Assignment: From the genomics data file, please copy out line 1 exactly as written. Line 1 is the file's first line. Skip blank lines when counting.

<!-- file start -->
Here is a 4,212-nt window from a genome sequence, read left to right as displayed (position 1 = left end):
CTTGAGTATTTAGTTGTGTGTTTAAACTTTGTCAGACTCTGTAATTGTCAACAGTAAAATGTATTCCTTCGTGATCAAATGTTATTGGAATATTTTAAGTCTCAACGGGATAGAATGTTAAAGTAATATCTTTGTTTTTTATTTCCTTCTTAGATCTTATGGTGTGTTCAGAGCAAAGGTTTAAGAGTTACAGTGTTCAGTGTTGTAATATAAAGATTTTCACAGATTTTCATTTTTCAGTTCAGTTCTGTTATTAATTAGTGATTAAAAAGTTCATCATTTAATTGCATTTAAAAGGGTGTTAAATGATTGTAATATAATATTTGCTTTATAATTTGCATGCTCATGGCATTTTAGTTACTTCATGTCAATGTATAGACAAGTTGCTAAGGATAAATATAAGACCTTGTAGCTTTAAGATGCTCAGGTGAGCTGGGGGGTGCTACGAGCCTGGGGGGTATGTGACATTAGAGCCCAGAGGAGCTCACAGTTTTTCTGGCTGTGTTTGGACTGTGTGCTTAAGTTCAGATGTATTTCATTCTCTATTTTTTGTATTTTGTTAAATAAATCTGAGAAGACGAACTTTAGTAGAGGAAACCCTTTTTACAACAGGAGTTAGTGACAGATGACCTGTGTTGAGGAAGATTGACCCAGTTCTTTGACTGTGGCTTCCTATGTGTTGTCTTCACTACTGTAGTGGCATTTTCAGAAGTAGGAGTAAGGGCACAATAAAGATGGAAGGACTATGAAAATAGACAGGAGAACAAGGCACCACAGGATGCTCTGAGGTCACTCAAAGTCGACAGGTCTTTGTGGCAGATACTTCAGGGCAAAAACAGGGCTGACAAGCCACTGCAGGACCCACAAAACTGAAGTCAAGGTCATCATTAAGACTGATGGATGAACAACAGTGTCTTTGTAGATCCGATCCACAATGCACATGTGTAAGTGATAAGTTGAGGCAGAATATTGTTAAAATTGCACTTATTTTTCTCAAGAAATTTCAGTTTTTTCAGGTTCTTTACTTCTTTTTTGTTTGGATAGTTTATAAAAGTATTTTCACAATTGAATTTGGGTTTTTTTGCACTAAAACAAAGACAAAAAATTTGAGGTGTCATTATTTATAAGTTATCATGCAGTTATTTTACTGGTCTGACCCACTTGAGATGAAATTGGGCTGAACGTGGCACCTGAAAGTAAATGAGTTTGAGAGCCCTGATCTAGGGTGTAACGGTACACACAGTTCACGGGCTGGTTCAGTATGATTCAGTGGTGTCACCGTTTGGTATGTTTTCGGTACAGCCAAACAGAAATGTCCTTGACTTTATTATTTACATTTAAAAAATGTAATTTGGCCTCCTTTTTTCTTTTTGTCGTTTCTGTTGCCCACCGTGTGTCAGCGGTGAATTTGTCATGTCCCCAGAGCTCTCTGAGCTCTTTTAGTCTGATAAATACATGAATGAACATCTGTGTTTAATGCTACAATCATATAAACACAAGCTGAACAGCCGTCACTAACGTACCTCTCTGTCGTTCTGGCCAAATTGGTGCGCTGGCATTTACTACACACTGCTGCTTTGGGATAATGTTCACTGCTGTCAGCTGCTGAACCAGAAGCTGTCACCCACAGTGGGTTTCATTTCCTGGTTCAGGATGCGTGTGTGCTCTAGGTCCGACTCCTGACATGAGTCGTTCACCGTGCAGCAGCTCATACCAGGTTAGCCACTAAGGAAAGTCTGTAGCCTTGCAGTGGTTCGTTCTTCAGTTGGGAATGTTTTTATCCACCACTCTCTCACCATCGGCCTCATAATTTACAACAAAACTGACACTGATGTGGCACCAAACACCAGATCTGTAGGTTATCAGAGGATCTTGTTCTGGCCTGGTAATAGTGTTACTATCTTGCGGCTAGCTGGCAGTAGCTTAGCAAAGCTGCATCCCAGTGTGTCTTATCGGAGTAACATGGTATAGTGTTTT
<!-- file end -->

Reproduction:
Here is a 4,212-nt window from a genome sequence, read left to right as displayed (position 1 = left end):